A full jar of honey has a mass of 750g. After one third of the honey has been used up, the mass of the partly full jar is 550g. What is the mass of the empty jar.

There are several approaches.

Let the mass of the empty jar be {jatex options:inline}J{/jatex} and let the mas of the honey initially in the jar be {jatex options:inline}H{/jatex}. Then

{jatex options:inline}J+H=750 (1){/jatex}. When the jar is two thirds full the mass of the jar is 550g. Then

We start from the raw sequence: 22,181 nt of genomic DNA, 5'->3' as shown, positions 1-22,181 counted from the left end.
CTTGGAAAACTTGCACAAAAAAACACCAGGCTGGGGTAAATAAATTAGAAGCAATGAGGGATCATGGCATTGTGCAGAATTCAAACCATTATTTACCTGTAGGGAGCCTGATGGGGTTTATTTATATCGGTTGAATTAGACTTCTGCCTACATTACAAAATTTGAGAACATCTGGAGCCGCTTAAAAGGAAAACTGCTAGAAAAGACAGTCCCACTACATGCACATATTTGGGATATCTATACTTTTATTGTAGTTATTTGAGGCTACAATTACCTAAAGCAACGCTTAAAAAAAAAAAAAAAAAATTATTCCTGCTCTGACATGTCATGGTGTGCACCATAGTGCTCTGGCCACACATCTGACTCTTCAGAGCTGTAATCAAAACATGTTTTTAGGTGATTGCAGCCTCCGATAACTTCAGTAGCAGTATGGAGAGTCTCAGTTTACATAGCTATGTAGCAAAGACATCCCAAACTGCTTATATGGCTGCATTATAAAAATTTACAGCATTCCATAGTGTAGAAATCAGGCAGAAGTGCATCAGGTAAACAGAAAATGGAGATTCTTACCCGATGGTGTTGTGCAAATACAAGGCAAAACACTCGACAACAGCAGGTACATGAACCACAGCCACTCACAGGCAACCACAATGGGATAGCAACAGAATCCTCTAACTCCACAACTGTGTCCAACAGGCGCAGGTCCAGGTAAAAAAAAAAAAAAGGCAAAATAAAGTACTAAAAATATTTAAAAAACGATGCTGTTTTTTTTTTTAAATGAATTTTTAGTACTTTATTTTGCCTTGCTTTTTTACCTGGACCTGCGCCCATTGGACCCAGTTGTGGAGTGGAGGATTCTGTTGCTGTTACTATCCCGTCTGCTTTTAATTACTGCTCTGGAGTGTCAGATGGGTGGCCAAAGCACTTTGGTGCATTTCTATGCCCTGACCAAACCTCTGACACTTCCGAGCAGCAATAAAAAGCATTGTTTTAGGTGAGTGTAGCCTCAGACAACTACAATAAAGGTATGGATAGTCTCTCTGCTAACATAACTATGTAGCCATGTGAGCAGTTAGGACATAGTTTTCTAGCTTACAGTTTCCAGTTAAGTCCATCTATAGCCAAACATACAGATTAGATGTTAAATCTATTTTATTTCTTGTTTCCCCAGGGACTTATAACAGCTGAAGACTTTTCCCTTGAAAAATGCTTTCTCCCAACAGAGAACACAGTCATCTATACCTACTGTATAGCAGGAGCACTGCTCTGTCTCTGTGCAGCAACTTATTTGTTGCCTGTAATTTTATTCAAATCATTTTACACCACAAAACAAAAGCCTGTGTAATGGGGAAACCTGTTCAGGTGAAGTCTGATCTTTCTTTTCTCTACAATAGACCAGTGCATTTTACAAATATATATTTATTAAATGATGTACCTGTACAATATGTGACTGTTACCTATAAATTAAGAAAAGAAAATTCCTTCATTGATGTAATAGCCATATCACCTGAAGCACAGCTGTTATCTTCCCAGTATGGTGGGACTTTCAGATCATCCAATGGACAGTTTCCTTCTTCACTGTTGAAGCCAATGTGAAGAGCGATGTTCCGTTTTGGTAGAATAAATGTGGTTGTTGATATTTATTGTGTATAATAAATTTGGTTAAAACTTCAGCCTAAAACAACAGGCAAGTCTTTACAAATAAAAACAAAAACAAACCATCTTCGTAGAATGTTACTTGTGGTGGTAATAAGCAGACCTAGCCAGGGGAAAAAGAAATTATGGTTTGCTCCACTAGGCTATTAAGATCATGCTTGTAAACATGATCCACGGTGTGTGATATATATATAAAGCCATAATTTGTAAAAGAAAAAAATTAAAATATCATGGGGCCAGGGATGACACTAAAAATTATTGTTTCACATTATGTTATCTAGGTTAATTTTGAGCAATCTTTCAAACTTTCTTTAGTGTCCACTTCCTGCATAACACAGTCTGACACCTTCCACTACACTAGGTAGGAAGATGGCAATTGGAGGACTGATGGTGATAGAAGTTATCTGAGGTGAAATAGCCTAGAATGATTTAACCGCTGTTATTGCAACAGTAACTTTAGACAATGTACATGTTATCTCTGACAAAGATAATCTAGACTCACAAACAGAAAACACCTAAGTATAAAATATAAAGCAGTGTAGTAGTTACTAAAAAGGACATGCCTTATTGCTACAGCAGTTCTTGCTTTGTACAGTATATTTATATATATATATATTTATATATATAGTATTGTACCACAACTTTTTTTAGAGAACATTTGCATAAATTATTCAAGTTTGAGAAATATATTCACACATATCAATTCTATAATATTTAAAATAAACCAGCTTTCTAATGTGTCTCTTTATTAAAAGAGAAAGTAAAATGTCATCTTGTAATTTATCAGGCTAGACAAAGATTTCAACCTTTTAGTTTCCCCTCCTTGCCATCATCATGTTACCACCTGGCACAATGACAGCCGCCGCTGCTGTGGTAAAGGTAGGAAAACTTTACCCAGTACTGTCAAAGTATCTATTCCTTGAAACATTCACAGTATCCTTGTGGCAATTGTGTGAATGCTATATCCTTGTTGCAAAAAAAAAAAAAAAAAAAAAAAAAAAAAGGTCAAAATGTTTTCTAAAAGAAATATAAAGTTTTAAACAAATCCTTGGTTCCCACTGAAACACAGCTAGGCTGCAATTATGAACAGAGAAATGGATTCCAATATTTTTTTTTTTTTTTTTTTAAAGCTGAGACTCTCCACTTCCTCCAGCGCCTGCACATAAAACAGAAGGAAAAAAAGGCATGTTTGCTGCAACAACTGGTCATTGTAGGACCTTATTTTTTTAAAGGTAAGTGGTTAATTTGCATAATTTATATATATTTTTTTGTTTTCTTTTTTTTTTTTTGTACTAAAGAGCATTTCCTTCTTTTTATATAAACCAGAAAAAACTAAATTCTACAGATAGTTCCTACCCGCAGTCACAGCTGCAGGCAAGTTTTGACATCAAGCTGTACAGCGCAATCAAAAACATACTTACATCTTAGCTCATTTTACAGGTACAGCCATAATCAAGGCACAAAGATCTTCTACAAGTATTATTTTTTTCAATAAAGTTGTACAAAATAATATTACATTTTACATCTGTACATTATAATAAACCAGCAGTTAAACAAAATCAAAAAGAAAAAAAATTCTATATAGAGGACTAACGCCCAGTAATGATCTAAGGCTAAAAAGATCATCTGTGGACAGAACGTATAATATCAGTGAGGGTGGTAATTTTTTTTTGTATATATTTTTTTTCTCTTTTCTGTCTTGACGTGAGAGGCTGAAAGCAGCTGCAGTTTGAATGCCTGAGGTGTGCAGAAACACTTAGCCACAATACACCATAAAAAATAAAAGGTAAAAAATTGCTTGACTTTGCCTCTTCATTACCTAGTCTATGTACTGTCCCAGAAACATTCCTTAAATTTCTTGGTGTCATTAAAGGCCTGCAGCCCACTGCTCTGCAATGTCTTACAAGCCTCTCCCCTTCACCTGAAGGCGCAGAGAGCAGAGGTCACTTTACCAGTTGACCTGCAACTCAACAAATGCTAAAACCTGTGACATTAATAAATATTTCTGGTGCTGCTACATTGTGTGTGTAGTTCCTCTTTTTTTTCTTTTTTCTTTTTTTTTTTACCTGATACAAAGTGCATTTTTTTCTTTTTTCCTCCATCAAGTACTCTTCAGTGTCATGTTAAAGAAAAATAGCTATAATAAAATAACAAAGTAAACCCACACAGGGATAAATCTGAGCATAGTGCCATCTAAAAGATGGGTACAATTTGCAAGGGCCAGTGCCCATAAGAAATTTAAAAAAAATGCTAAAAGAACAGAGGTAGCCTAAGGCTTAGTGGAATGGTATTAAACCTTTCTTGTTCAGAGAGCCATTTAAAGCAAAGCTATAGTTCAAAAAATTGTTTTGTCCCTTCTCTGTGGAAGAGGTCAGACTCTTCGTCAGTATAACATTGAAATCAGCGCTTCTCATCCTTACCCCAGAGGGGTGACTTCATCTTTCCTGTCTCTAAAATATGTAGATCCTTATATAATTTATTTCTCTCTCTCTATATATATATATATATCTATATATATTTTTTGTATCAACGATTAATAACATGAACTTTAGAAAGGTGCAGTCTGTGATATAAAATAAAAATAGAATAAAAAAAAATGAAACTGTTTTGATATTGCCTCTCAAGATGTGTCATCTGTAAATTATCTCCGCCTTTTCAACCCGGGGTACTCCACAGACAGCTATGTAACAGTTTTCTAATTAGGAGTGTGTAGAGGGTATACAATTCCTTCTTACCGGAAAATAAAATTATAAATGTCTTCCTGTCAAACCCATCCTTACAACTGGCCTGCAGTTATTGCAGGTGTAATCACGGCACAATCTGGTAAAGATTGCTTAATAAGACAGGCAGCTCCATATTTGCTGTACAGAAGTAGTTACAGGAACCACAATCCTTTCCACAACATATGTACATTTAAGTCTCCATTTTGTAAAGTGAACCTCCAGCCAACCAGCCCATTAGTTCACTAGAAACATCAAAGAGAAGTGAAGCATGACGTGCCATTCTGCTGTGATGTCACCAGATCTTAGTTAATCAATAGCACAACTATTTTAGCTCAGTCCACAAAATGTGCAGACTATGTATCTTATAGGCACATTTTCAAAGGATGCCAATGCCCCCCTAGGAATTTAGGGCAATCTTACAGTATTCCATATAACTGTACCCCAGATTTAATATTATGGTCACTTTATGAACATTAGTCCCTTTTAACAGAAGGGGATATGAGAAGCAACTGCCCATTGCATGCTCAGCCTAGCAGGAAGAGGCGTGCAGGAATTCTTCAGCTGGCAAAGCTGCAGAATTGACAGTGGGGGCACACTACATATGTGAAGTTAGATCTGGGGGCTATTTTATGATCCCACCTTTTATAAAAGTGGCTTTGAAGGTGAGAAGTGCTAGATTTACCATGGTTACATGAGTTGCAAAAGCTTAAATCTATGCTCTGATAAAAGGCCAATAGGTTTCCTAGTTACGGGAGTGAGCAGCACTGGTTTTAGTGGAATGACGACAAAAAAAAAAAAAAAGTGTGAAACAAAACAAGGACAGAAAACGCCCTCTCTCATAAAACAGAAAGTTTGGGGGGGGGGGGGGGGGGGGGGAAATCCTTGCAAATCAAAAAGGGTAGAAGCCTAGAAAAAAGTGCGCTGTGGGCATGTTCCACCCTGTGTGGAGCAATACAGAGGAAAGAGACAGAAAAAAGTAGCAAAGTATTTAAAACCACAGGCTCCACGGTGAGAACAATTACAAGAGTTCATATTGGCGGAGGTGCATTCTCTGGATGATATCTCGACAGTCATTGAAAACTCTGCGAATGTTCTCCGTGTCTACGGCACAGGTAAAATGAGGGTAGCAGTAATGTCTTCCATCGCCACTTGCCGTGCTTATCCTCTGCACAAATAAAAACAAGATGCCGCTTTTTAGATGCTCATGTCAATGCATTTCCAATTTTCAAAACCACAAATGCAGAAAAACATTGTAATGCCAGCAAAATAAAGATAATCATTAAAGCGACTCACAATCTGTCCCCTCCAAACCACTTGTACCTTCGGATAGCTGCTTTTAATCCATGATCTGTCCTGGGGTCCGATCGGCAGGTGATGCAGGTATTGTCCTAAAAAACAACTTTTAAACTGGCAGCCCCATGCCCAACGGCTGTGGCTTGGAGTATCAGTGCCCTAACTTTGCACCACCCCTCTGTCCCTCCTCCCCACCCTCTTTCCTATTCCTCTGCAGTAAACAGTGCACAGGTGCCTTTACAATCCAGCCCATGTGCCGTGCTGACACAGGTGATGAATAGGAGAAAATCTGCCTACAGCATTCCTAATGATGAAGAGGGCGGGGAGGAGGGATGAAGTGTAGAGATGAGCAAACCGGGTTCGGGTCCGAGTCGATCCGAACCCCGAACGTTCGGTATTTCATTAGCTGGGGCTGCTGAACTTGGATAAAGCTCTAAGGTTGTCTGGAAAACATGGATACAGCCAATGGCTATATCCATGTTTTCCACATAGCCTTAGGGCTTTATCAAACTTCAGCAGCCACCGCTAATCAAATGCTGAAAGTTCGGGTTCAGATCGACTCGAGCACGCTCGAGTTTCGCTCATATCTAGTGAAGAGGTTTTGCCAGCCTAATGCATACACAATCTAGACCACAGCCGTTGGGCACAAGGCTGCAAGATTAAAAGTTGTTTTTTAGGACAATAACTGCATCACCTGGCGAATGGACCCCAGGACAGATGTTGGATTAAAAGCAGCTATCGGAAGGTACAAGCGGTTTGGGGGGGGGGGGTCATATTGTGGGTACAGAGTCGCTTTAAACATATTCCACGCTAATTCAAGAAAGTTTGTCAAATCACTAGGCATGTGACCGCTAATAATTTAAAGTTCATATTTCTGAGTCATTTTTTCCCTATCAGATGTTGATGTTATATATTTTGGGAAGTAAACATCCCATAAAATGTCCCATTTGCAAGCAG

{jatex options:inline}J+\frac{2}{3}H=550{/jatex} (2)

2*(1)-3*(2) gives {jatex options:inline}-2(J+H)-3(J+\frac{2}{3}H)=2(759)-3(1650) \rightarrow -J=-150 \rightarrow J=150{/jatex}g.

Another approach is to say when one third of the honey is used, the mass drops by 200g, so the mass of the honey must initially be 600g. The mass of the jar is then 750-600=150g.